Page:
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Surprisingly for some, Spain doesn’t have a significant history in Formula 1. It has only produced thirteen F1 drivers, with just eight making more than ten starts. The country’s fan base was weak until the 2000’s, but that changed quickly, mainly thanks to the success of Fernando Alonso in the middle of that decade.
In this article we will examine the most significant Spanish drivers and take a look at what is coming up for the country.
The best who made it to F1
By far the most successful driver from the nation is Fernando Alonso, a Formula 1 legend in his own right. Coming from a working-class family from Oviedo, his start to racing was an odd one, as his sister gave him a kart that their father built when he was three years old, since she was not interested. From there, he progressed through the karting ranks, until the age of 17, when he graduated to single-seaters.
His junior career was very short, just two years, as he was spotted by Minardi and signed for a Formula 1 drive in 2001. Despite an uncompetitive car and no points scored, his performances attracted the interest of Flavio Briatore, who signed him at Renault first as a test driver and then as a race driver. He claimed his maiden victory in his first season for the team and by 2005 he had a championship-contending car, which he utilized to become a World Champion and a national hero. A second crown followed in 2006 and then Alonso moved to McLaren.
In 2007, a year full of confrontations with McLaren and his teammate, Lewis Hamilton, Alonso missed out on the championship by one point, but the feud had taken its toll and he returned to Renault for two seasons, which were marred by the Crashgate scandal. For 2010, he was on the move again, this time for Ferrari. His five-year stint with the team was characterised by a few wins and two title fights that came down to the wire, but in both instances it was Sebastian Vettel that came out on top.
After a frustrating 2014 season, the Spaniard gambled on the success of the McLaren-Honda partnership, but it proved catastrophic. Following a two-year hiatus, which Alonso took advantage of to claim two wins at the Le Mans 24 Hours, as well as the World Endurance Championship, he returned to F1 with Alpine for two seasons. For 2023, he moved to Aston Martin, where he has started the season in brilliant form.
The only other Spaniard to become a Grand Prix winner is Carlos Sainz. He is the son of the famous two-time World Rally Champion and Dakar Rally winner, Carlos Sainz Sr. Having the bug to follow the footsteps of his father, Sainz began karting young and when he started his single-seater career he was backed by the Red Bull Junior Team program. It was that program which gave him the opportunity to join Formula 1 when a seat opened up at Toro Rosso, next to Max Verstappen.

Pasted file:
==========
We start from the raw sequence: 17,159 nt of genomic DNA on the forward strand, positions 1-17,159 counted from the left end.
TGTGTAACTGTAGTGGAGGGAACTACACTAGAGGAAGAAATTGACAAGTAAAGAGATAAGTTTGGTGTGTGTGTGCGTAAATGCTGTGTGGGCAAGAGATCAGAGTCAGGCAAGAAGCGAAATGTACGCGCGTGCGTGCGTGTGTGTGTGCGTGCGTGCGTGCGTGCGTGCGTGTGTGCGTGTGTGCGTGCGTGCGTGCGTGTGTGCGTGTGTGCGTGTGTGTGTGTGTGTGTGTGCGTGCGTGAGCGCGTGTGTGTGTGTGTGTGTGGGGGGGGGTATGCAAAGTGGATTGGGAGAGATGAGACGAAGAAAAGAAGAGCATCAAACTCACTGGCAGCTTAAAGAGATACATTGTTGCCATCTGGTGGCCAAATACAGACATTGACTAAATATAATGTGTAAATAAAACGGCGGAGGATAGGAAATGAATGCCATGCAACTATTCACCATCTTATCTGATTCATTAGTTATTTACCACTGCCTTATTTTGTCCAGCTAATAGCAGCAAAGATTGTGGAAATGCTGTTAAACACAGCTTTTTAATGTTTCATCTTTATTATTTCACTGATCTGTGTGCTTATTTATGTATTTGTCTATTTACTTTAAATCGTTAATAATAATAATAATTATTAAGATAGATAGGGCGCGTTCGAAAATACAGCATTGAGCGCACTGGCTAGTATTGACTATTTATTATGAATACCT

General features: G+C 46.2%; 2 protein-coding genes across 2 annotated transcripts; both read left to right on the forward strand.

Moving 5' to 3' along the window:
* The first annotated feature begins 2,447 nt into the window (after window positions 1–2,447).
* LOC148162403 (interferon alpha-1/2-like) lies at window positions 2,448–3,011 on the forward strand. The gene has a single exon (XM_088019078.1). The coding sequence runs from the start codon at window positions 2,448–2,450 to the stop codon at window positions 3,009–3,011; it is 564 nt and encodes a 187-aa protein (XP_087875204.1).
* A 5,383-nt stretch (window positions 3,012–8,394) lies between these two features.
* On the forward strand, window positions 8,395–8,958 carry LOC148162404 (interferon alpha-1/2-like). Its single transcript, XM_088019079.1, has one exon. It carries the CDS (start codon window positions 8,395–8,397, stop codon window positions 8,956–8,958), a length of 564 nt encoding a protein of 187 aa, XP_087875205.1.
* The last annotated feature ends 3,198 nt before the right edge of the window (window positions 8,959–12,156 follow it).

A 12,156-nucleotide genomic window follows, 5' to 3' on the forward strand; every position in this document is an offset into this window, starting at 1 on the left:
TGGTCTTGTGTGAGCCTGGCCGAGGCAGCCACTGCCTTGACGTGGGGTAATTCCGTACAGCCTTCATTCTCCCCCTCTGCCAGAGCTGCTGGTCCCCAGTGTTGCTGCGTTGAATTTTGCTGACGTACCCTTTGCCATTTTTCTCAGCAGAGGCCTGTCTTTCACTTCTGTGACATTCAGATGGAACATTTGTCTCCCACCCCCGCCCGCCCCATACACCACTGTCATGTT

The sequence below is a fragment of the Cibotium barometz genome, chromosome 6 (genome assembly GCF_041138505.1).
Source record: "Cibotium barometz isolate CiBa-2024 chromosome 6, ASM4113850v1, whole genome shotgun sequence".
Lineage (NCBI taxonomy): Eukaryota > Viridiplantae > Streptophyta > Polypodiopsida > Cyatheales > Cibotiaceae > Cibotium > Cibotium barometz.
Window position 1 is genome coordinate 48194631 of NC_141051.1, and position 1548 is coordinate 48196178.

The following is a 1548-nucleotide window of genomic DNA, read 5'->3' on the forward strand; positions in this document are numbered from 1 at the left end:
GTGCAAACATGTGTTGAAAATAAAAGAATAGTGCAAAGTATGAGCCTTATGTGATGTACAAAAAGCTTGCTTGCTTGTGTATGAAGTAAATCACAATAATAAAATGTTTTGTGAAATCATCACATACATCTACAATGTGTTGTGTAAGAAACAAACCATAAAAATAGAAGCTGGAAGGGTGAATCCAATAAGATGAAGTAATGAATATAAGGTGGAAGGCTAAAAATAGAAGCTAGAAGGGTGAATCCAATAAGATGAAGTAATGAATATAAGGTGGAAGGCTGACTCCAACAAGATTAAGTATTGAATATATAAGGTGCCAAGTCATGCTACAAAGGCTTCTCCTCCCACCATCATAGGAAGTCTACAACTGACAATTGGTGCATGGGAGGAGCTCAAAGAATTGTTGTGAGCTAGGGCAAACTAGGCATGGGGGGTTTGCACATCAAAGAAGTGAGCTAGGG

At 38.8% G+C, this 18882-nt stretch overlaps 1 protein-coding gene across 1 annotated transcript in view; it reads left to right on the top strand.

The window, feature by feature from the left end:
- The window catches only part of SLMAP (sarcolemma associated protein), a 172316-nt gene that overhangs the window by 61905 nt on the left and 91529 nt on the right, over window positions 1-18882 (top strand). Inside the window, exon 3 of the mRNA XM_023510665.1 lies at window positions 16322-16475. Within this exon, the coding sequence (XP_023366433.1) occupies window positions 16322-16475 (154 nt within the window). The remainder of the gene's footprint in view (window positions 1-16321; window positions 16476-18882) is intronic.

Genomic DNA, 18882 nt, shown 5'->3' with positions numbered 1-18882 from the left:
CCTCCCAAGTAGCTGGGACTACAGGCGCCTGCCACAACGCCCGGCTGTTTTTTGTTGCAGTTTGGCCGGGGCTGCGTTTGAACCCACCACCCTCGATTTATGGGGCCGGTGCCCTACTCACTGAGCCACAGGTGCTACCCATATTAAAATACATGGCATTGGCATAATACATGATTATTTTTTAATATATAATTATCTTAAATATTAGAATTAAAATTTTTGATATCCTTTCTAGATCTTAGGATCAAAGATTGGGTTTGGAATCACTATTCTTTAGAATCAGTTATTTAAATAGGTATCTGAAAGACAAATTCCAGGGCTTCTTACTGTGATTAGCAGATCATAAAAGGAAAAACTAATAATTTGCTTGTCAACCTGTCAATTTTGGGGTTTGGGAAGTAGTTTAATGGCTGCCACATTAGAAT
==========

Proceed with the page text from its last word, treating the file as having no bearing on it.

His rookie season was good, but not better than his teammate’s, who was promoted to Red Bull early in 2016. Sainz, however, kept performing well, which gave him the chance to join Renault in 2017. Two more good seasons there meant he was on the move to join McLaren. It was there where he claimed his first podiums in Formula 1, at Brazil in 2019 and at Italy in 2020. But then his big chance came, as he was offered a seat at Ferrari. In his first season in red, he claimed four podiums, with nine more in 2022 and -most significantly- his maiden victory at Silverstone.
Pedro de la Rosa and Marc Gene
Two Spaniards had similar careers in Formula 1, before Alonso made the sport popular in the country. Both competed in various junior championships up to 1999, when both debuted in Formula 1, Marc Gene for Minardi and Pedro de la Rosa for Arrows. Each driver scored one point, with the latter achieving the feat by finishing sixth in his debut race. Both drivers had short stints as race drivers, with Gene having his last full season in 2000 and de la Rosa lasting until 2002, having switched to Jaguar for a couple of seasons.
Then, both took test and reserve roles. Gene went to Williams and even raced three times, as he subbed in for Ralf Schumacher in 2003 and 2004. After that, he went to Ferrari, with similar duties. De la Rosa held the same position at McLaren and he also raced for the team, once in 2005 and for the second half of 2006. It was at the latter season’s Hungarian GP, when he finished second for his only podium.
As Gene’s time as a test driver came to an end, De la Rosa became a race driver again, as he signed for Sauber in 2010 and HRT in 2012. Following that, he became a test driver for Ferrari, before retiring and becoming an analyst in Spanish coverage of F1 races, as well as an Aston Martin ambassador. Gene became a sportscar driver, won Le Mans in 2009 and has gone on to become de la Rosa’s coworker in Spanish TV.
Alfonso de Portago
For this driver, we go all the way back to the 1950s. Alfonso de Portago was a Spanish aristocrat and he became a member of Ferrari at the age of 25, in 1953. Three years later he made his F1 debut and in his second race he finished second, sharing a car with Peter Collins at Silverstone. However, he only made five starts in F1, as he was killed in a crash in 1957. He was characterised a playboy and is famous for a photograph named “The Kiss of Death”. It depicts him kissing his girlfriend, mere minutes before his fatal crash.
Not a huge amount of Spanish talent is coming up through the ranks at the moment. Two drivers, Pepe Marti and Mari Boya, are competing in Formula 3, without being included in any team’s academy. Two drivers hold that distinction, Alex Palou -the 2021 IndyCar champion- is part of McLaren, while Luna Fluxa is a female driver competing in karting and is included in the Mercedes Junior Team.
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